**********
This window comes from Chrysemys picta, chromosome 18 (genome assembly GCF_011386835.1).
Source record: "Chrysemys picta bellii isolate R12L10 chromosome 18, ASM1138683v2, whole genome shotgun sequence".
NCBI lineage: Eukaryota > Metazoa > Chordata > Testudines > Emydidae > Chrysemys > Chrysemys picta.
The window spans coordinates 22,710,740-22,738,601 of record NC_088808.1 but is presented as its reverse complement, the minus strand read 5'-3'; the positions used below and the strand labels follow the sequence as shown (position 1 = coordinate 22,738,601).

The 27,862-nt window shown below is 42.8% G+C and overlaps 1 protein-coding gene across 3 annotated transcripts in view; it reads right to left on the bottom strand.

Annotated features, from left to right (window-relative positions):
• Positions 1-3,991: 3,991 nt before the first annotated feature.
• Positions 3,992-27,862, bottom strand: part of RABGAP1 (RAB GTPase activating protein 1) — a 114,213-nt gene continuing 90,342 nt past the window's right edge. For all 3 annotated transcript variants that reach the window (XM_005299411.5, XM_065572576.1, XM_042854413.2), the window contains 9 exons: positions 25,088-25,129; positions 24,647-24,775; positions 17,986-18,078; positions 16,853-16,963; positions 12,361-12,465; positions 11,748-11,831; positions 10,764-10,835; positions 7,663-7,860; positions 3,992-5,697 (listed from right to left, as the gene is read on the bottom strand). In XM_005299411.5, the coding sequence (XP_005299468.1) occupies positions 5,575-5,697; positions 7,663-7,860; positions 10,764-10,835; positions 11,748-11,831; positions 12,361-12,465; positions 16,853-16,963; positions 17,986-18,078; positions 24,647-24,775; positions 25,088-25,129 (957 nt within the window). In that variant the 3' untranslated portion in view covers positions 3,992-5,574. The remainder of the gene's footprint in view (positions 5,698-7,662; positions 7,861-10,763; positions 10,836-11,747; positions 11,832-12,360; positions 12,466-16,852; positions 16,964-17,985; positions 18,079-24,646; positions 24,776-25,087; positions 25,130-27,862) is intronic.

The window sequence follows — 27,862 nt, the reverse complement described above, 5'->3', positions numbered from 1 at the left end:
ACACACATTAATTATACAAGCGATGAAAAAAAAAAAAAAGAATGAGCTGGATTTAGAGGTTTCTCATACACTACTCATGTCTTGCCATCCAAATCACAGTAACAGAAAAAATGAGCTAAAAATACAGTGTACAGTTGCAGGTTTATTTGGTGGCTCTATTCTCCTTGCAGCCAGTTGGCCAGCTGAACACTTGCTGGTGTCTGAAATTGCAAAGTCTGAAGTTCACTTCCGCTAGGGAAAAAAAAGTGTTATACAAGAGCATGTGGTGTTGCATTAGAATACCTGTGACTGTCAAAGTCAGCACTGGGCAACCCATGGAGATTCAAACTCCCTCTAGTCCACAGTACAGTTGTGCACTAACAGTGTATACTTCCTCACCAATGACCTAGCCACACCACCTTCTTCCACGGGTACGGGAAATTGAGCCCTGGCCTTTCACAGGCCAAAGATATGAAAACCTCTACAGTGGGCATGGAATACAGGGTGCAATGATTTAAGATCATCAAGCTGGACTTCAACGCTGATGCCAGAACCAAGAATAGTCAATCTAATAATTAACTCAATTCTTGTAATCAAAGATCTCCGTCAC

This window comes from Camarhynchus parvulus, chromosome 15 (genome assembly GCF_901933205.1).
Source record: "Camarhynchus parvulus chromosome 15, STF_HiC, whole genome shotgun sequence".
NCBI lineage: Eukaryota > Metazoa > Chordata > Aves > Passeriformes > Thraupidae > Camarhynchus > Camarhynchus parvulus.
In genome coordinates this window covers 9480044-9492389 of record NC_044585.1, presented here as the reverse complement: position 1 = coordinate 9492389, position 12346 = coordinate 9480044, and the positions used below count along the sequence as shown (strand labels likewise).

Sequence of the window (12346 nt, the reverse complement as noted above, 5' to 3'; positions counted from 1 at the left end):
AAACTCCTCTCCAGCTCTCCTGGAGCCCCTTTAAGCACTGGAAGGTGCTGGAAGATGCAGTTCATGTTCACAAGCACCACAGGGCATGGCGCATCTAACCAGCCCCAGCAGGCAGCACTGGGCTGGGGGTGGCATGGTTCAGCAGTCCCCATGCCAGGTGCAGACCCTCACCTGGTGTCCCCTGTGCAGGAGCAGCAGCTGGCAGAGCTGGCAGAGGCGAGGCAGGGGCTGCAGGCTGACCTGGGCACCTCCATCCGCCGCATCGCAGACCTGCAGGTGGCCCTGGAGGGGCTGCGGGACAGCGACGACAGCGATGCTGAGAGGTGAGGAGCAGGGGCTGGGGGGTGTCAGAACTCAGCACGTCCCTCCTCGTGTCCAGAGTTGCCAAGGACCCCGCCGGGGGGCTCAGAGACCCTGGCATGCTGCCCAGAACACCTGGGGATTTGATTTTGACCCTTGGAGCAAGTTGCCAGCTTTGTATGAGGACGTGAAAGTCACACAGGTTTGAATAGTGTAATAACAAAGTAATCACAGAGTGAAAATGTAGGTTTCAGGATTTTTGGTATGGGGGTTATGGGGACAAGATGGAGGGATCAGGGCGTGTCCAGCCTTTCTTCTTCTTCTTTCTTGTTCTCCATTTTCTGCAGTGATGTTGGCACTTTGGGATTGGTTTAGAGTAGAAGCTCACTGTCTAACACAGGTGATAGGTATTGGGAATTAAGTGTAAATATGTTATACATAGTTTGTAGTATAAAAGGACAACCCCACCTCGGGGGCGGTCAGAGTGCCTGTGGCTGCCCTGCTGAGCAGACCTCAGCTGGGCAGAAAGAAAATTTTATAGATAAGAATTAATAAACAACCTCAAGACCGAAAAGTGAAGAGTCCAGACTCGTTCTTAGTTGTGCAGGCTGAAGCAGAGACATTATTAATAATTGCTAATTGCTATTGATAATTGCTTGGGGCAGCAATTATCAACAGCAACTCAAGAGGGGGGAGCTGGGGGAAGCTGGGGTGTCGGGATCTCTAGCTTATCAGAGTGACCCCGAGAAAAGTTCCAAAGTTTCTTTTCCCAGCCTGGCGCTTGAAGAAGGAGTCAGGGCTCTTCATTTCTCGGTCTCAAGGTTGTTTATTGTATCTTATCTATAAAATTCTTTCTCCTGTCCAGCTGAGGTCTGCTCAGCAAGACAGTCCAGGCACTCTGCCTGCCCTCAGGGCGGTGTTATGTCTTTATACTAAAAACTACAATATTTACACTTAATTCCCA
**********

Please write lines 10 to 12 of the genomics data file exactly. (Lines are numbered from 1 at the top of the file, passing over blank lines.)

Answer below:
ACACACATTAATTATACAAGCGATGAAAAAAAAAAAAAAGAATGAGCTGGATTTAGAGGTTTCTCATACACTACTCATGTCTTGCCATCCAAATCACAGTAACAGAAAAAATGAGCTAAAAATACAGTGTACAGTTGCAGGTTTATTTGGTGGCTCTATTCTCCTTGCAGCCAGTTGGCCAGCTGAACACTTGCTGGTGTCTGAAATTGCAAAGTCTGAAGTTCACTTCCGCTAGGGAAAAAAAAGTGTTATACAAGAGCATGTGGTGTTGCATTAGAATACCTGTGACTGTCAAAGTCAGCACTGGGCAACCCATGGAGATTCAAACTCCCTCTAGTCCACAGTACAGTTGTGCACTAACAGTGTATACTTCCTCACCAATGACCTAGCCACACCACCTTCTTCCACGGGTACGGGAAATTGAGCCCTGGCCTTTCACAGGCCAAAGATATGAAAACCTCTACAGTGGGCATGGAATACAGGGTGCAATGATTTAAGATCATCAAGCTGGACTTCAACGCTGATGCCAGAACCAAGAATAGTCAATCTAATAATTAACTCAATTCTTGTAATCAAAGATCTCCGTCAC

This window comes from Camarhynchus parvulus, chromosome 15 (genome assembly GCF_901933205.1).
Source record: "Camarhynchus parvulus chromosome 15, STF_HiC, whole genome shotgun sequence".